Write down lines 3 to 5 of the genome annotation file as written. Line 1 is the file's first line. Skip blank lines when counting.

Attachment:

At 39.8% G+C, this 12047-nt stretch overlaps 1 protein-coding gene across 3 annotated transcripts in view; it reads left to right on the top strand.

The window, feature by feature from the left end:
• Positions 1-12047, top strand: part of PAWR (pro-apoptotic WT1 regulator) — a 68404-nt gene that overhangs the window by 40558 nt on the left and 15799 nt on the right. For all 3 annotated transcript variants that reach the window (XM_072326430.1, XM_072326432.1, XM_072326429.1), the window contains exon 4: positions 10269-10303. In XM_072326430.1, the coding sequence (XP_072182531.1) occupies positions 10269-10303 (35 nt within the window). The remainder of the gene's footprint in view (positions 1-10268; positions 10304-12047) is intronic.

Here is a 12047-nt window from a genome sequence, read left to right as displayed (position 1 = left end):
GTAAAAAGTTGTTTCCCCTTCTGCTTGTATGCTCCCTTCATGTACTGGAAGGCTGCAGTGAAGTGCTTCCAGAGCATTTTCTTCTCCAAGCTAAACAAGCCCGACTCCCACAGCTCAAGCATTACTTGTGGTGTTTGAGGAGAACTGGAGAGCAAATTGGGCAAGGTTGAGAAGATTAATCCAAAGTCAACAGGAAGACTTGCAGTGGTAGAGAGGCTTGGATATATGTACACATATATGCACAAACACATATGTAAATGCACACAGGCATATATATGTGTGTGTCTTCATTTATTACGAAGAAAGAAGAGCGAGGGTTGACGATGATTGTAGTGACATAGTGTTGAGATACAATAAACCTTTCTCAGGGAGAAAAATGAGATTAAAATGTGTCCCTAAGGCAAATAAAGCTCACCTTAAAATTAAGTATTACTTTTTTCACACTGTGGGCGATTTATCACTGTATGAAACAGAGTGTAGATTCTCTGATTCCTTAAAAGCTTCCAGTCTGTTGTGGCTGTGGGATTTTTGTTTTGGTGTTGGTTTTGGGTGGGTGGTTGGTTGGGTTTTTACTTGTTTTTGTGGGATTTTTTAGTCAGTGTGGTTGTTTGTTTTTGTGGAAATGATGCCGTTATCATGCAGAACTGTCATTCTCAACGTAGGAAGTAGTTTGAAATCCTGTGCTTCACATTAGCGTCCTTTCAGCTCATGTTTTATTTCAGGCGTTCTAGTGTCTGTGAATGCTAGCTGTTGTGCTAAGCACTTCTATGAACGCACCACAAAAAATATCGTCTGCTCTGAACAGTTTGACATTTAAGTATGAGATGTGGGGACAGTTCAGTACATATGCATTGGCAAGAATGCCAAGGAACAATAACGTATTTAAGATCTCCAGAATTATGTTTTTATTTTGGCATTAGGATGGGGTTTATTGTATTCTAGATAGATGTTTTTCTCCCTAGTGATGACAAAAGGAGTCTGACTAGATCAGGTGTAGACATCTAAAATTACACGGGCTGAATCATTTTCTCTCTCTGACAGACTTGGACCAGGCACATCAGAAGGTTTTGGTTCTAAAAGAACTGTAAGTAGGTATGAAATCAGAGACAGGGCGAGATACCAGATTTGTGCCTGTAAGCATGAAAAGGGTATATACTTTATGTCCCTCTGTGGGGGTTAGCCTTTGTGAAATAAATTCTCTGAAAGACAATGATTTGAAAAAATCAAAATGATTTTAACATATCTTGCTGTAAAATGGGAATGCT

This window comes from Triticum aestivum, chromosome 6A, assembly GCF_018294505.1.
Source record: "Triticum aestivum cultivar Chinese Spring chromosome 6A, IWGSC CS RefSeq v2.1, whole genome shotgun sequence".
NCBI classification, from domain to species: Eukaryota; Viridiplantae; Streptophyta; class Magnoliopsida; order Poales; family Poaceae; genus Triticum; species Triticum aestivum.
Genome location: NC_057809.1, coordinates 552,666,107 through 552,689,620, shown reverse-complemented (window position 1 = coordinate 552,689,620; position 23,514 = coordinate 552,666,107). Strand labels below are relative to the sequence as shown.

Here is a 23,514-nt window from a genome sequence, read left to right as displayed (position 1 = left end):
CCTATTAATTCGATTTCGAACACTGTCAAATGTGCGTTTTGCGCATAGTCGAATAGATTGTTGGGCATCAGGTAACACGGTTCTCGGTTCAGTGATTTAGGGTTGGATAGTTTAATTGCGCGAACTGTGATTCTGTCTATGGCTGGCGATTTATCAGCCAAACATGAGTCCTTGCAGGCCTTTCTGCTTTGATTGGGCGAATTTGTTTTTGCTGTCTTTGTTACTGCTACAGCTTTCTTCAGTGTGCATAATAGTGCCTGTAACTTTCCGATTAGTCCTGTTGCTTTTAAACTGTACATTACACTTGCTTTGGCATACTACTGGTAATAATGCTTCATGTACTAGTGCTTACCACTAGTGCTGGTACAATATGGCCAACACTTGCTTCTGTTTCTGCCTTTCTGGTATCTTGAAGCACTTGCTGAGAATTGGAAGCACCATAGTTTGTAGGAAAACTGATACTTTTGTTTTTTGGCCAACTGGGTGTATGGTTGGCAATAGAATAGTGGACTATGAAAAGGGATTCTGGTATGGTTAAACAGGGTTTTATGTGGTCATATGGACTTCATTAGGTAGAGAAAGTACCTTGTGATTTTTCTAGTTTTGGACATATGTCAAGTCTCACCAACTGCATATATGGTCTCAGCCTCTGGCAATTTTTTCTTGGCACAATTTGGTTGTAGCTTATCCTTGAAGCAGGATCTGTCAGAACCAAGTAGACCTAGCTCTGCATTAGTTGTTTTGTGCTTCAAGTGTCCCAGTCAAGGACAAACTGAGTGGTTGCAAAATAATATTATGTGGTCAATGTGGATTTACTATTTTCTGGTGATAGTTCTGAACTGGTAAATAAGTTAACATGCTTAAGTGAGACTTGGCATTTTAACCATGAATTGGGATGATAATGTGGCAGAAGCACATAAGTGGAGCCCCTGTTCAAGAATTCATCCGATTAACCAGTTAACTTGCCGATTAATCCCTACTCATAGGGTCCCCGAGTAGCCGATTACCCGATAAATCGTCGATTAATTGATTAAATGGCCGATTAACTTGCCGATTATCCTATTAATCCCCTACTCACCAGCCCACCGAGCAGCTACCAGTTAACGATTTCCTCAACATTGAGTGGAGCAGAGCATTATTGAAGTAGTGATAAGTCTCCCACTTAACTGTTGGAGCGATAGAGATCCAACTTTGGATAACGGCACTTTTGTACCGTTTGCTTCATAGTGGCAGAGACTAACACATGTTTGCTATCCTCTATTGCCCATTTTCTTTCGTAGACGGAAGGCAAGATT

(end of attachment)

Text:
• Positions 1-12047, top strand: part of PAWR (pro-apoptotic WT1 regulator) — a 68404-nt gene that overhangs the window by 40558 nt on the left and 15799 nt on the right. For all 3 annotated transcript variants that reach the window (XM_072326430.1, XM_072326432.1, XM_072326429.1), the window contains exon 4: positions 10269-10303. In XM_072326430.1, the coding sequence (XP_072182531.1) occupies positions 10269-10303 (35 nt within the window). The remainder of the gene's footprint in view (positions 1-10268; positions 10304-12047) is intronic.

Here is a 12047-nt window from a genome sequence, read left to right as displayed (position 1 = left end):
GTAAAAAGTTGTTTCCCCTTCTGCTTGTATGCTCCCTTCATGTACTGGAAGGCTGCAGTGAAGTGCTTCCAGAGCATTTTCTTCTCCAAGCTAAACAAGCCCGACTCCCACAGCTCAAGCATTACTTGTGGTGTTTGAGGAGAACTGGAGAGCAAATTGGGCAAGGTTGAGAAGATTAATCCAAAGTCAACAGGAAGACTTGCAGTGGTAGAGAGGCTTGGATATATGTACACATATATGCACAAACACATATGTAAATGCACACAGGCATATATATGTGTGTGTCTTCATTTATTACGAAGAAAGAAGAGCGAGGGTTGACGATGATTGTAGTGACATAGTGTTGAGATACAATAAACCTTTCTCAGGGAGAAAAATGAGATTAAAATGTGTCCCTAAGGCAAATAAAGCTCACCTTAAAATTAAGTATTACTTTTTTCACACTGTGGGCGATTTATCACTGTATGAAACAGAGTGTAGATTCTCTGATTCCTTAAAAGCTTCCAGTCTGTTGTGGCTGTGGGATTTTTGTTTTGGTGTTGGTTTTGGGTGGGTGGTTGGTTGGGTTTTTACTTGTTTTTGTGGGATTTTTTAGTCAGTGTGGTTGTTTGTTTTTGTGGAAATGATGCCGTTATCATGCAGAACTGTCATTCTCAACGTAGGAAGTAGTTTGAAATCCTGTGCTTCACATTAGCGTCCTTTCAGCTCATGTTTTATTTCAGGCGTTCTAGTGTCTGTGAATGCTAGCTGTTGTGCTAAGCACTTCTATGAACGCACCACAAAAAATATCGTCTGCTCTGAACAGTTTGACATTTAAGTATGAGATGTGGGGACAGTTCAGTACATATGCATTGGCAAGAATGCCAAGGAACAATAACGTATTTAAGATCTCCAGAATTATGTTTTTATTTTGGCATTAGGATGGGGTTTATTGTATTCTAGATAGATGTTTTTCTCCCTAGTGATGACAAAAGGAGTCTGACTAGATCAGGTGTAGACATCTAAAATTACACGGGCTGAATCATTTTCTCTCTCTGACAGACTTGGACCAGGCACATCAGAAGGTTTTGGTTCTAAAAGAACTGTAAGTAGGTATGAAATCAGAGACAGGGCGAGATACCAGATTTGTGCCTGTAAGCATGAAAAGGGTATATACTTTATGTCCCTCTGTGGGGGTTAGCCTTTGTGAAATAAATTCTCTGAAAGACAATGATTTGAAAAAATCAAAATGATTTTAACATATCTTGCTGTAAAATGGGAATGCT